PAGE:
• If using biblatex for references, use "\hl{what \textcite{Shea2014} said}
• If using natbib for references, use "\hl{what \cite{Shea2014} said}

Using raw LaTeX has the drawback of corrections then not showing up in HTML output at all, but you might only care about correction highlighting in the PDF for your examiners anyway!

### 5.6.2 Blocks of added or changed material

Highlight entire blocks of added or changed material by putting them in a block of type correction, using the syntax {block type='correction'}.5 Like so:

For larger chunks, like this paragraph or indeed entire figures, you can use the correction block type. This environment highlights paragraph-sized and larger blocks with the same blue colour.

Note that correction blocks cannot be included in word output.

### 5.6.3 Stopping corrections from being highlighted

To turn off correction highlighting, go to the YAML header of index.Rmd, then:

• PDF output: set corrections: false
• HTML output: remove or comment out - templates/corrections.css

## 5.7 Apply custom font color and highlighting to text (HTML & PDF)

The lua filter that adds the functionality to highlight corrections adds two more tricks: you can apply your own choice of colour to highlight text, or change the font color. The syntax is as follows:

Here’s [some text in pink highlighting]{highlight="pink"}
Becomes: Here’s some text in pink highlighting.

[Here's some text with blue font]{color="blue"}
Becomes: Here’s some text with blue font

Finally — never, ever actually do this – [here's some text with black highlighting and yellow font]{highlight="black" color="yellow"}
Becomes: here’s some text with black highlighting and yellow font

The file scripts_and_filters/colour_and_highlight.lua implements this, if you want to fiddle around with it. It works with both PDF and HTML output.

## 5.8 Adding a second abstract (PDF)

You may need two abstracts in your thesis, if you e.g. need both an abstract in English and some other language.

You can add a second abstract in index.Rmd like so:

abstract-second-heading: "Resumé"
abstract-second: "This is the second abstract, for example in beautiful French." 

## 5.9 Including another paper in your thesis - embed a PDF document

You may want to embed existing PDF documents into the thesis, for example if your department allows a ‘portfolio’ style thesis and you need to include an existing typeset publication as a chapter.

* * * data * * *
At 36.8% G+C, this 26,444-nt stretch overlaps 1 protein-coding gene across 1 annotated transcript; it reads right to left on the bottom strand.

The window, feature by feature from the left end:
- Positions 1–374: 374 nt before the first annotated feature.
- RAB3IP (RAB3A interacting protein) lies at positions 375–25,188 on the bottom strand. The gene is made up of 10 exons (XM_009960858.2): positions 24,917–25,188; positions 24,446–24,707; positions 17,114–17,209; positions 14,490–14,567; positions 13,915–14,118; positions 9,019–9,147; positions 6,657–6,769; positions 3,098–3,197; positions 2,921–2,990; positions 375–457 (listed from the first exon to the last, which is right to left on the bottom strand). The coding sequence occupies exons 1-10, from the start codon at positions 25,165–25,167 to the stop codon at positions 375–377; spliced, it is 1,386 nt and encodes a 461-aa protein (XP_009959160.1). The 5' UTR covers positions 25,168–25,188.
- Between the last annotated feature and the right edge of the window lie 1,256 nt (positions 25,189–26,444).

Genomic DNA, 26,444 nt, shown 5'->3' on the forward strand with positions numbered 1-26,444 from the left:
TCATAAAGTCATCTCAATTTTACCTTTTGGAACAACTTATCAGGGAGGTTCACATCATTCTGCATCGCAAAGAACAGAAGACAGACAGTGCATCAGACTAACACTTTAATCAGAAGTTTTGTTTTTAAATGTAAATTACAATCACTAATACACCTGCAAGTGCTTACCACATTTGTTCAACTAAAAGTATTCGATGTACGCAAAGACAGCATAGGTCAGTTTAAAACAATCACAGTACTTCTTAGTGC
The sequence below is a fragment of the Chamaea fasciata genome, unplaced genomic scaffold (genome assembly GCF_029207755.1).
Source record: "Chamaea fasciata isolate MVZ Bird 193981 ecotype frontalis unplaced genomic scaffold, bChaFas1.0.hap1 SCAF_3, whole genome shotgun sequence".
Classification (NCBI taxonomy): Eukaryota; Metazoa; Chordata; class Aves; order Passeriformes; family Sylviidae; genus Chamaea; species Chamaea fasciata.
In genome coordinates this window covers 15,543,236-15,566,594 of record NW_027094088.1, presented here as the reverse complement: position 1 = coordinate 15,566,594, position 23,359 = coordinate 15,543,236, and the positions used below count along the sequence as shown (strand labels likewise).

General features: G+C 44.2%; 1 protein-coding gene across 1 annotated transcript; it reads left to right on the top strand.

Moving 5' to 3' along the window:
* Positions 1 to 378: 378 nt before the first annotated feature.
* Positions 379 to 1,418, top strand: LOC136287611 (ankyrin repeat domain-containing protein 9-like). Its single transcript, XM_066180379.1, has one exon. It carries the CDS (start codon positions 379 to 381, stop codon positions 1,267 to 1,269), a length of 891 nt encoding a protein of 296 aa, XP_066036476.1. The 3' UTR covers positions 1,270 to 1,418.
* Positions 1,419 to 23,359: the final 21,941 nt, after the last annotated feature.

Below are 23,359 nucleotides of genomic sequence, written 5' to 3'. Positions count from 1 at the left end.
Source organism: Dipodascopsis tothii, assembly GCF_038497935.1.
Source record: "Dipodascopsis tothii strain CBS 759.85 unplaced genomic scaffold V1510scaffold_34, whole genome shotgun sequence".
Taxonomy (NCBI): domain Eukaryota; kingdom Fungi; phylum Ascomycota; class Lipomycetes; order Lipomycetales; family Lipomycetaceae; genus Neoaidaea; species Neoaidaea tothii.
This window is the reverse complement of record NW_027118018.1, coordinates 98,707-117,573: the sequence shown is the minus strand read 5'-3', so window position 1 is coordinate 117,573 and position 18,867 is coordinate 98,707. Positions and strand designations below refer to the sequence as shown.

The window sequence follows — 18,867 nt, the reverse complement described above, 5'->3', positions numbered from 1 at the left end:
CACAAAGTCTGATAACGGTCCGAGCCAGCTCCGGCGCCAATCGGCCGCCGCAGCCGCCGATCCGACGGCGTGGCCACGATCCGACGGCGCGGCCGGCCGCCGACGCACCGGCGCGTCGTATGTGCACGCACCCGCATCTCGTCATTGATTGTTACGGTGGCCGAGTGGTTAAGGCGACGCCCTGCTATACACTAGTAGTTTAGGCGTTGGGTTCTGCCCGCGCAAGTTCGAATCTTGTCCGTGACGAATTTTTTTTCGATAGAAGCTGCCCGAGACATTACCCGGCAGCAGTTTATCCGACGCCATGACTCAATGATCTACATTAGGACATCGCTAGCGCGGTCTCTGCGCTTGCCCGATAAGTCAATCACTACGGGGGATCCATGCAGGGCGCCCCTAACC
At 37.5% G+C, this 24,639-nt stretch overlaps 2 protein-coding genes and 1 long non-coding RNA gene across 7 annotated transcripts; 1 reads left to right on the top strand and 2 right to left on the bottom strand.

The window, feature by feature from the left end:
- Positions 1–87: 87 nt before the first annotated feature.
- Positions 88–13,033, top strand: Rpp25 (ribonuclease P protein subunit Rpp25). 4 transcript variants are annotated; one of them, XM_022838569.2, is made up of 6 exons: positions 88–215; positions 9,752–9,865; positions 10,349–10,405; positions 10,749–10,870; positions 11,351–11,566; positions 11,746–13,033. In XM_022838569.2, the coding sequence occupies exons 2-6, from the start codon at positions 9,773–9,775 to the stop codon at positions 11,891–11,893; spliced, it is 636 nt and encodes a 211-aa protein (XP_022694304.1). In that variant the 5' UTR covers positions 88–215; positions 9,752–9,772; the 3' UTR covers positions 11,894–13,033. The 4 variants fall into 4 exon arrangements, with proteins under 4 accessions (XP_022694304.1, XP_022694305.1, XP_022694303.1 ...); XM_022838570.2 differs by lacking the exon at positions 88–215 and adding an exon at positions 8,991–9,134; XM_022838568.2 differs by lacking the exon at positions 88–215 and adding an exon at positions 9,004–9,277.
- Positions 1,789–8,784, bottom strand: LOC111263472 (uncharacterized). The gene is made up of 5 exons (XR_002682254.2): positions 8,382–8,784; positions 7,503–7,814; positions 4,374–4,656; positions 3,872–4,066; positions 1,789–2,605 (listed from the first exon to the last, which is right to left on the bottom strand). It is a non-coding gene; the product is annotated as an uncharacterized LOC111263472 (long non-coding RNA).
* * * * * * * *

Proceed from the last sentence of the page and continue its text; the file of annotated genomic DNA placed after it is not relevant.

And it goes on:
In gitbook output, you can simply use knitr::include_graphics and it should include a scrollable (and downloadable) PDF. You will probably want to set the chunk options out.width='100%' and out.height='1000px':

knitr::include_graphics("figures/sample-content/pdf_embed_example/Lyngs2020_FB.pdf")

In LaTeX output, however, this approach can cause odd behaviour. Therefore, when you build your thesis to PDF, split the PDF into an alphanumerically sorted sequence of single-page PDF files (you can do this automatically with the package pdftools). You can then use the appropriate LaTeX command to insert them, as shown below (for brevity, in the oxforddown PDF sample content we’re only including two pages). Note that the chunk option results='asis' must be set. You may also want to remove margins from the PDF files, which you can do with Adobe Acrobat (paid version) and likely other software.

# install.packages(pdftools)
# split PDF into pages stored in figures/sample-content/pdf_embed_example/split/
# pdftools::pdf_split("figures/sample-content/pdf_embed_example/Lyngs2020_FB.pdf",
#        output = "figures/sample-content/pdf_embed_example/split/")

# grab the pages
pages <- list.files("figures/sample-content/pdf_embed_example/split", full.names = TRUE)

# set how wide you want the inserted PDFs to be:
# 1.0 is 100 per cent of the oxforddown PDF page width;
# you may want to make it a bit bigger
pdf_width <- 1.2

# for each PDF page, insert it nicely and
# end with a page break
cat(stringr::str_c("\\newpage \\begin{center} \\makebox[\\linewidth][c]{\\includegraphics[width=", pdf_width, "\\linewidth]{", pages, "}} \\end{center}"))

## 5.10 Including another paper in your thesis - R Markdown child document